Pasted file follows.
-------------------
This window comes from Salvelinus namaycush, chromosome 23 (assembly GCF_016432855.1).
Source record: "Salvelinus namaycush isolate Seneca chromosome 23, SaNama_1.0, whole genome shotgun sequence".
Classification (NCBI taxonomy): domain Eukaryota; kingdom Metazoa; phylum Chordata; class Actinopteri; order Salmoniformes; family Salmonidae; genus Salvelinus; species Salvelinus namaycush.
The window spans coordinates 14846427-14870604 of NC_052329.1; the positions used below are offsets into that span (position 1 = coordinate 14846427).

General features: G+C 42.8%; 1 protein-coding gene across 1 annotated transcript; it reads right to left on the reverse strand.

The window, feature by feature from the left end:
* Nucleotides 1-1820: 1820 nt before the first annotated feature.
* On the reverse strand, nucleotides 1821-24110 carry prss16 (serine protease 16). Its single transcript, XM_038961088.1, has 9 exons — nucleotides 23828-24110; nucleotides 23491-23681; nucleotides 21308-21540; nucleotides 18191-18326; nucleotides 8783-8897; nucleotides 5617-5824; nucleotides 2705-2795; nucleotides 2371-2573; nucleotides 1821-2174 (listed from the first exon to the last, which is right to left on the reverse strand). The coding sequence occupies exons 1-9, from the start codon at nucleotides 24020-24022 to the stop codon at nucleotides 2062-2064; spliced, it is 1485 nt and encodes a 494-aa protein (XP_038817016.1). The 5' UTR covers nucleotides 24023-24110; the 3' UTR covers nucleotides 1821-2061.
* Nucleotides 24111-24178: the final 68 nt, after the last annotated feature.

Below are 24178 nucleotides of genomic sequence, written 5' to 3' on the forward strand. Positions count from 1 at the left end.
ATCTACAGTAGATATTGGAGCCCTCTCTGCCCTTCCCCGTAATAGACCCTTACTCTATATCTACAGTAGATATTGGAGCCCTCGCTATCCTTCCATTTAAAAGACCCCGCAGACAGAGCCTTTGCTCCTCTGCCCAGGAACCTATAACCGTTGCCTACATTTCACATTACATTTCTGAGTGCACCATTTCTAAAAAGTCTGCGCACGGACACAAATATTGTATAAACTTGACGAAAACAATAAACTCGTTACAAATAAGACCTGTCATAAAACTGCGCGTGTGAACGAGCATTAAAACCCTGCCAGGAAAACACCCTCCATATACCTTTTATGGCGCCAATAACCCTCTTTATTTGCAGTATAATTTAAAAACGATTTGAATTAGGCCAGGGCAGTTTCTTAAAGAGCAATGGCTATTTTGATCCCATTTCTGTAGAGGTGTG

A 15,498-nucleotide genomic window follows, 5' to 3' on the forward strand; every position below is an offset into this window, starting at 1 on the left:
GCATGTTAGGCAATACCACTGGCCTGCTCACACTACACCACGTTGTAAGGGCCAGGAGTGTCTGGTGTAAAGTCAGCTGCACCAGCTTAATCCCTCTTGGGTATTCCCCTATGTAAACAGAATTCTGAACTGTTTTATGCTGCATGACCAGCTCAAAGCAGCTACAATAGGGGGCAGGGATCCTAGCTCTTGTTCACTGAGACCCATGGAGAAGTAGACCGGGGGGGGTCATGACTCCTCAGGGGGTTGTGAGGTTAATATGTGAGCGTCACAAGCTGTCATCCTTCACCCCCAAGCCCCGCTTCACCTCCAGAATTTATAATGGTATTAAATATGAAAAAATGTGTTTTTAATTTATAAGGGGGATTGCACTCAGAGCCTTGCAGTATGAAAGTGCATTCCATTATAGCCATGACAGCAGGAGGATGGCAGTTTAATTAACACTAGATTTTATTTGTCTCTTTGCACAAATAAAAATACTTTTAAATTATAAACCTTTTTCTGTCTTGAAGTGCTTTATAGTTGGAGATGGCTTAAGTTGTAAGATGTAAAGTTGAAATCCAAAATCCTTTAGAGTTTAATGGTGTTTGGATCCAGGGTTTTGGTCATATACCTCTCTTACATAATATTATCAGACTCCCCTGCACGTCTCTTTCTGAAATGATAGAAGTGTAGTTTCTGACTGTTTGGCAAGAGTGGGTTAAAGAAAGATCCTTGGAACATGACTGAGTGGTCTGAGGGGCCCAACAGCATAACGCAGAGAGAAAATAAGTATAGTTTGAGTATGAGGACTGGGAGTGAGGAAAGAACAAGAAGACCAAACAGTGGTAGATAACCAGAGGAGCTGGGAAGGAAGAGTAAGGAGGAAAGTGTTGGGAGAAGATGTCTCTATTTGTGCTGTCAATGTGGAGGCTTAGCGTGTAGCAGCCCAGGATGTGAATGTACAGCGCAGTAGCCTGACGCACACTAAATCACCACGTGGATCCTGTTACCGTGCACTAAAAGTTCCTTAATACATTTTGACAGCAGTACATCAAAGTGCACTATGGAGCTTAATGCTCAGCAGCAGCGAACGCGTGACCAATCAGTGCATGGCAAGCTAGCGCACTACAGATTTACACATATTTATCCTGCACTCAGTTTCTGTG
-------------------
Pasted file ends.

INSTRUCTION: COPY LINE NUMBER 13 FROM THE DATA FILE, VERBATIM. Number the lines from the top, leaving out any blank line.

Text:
GCATGTTAGGCAATACCACTGGCCTGCTCACACTACACCACGTTGTAAGGGCCAGGAGTGTCTGGTGTAAAGTCAGCTGCACCAGCTTAATCCCTCTTGGGTATTCCCCTATGTAAACAGAATTCTGAACTGTTTTATGCTGCATGACCAGCTCAAAGCAGCTACAATAGGGGGCAGGGATCCTAGCTCTTGTTCACTGAGACCCATGGAGAAGTAGACCGGGGGGGGTCATGACTCCTCAGGGGGTTGTGAGGTTAATATGTGAGCGTCACAAGCTGTCATCCTTCACCCCCAAGCCCCGCTTCACCTCCAGAATTTATAATGGTATTAAATATGAAAAAATGTGTTTTTAATTTATAAGGGGGATTGCACTCAGAGCCTTGCAGTATGAAAGTGCATTCCATTATAGCCATGACAGCAGGAGGATGGCAGTTTAATTAACACTAGATTTTATTTGTCTCTTTGCACAAATAAAAATACTTTTAAATTATAAACCTTTTTCTGTCTTGAAGTGCTTTATAGTTGGAGATGGCTTAAGTTGTAAGATGTAAAGTTGAAATCCAAAATCCTTTAGAGTTTAATGGTGTTTGGATCCAGGGTTTTGGTCATATACCTCTCTTACATAATATTATCAGACTCCCCTGCACGTCTCTTTCTGAAATGATAGAAGTGTAGTTTCTGACTGTTTGGCAAGAGTGGGTTAAAGAAAGATCCTTGGAACATGACTGAGTGGTCTGAGGGGCCCAACAGCATAACGCAGAGAGAAAATAAGTATAGTTTGAGTATGAGGACTGGGAGTGAGGAAAGAACAAGAAGACCAAACAGTGGTAGATAACCAGAGGAGCTGGGAAGGAAGAGTAAGGAGGAAAGTGTTGGGAGAAGATGTCTCTATTTGTGCTGTCAATGTGGAGGCTTAGCGTGTAGCAGCCCAGGATGTGAATGTACAGCGCAGTAGCCTGACGCACACTAAATCACCACGTGGATCCTGTTACCGTGCACTAAAAGTTCCTTAATACATTTTGACAGCAGTACATCAAAGTGCACTATGGAGCTTAATGCTCAGCAGCAGCGAACGCGTGACCAATCAGTGCATGGCAAGCTAGCGCACTACAGATTTACACATATTTATCCTGCACTCAGTTTCTGTG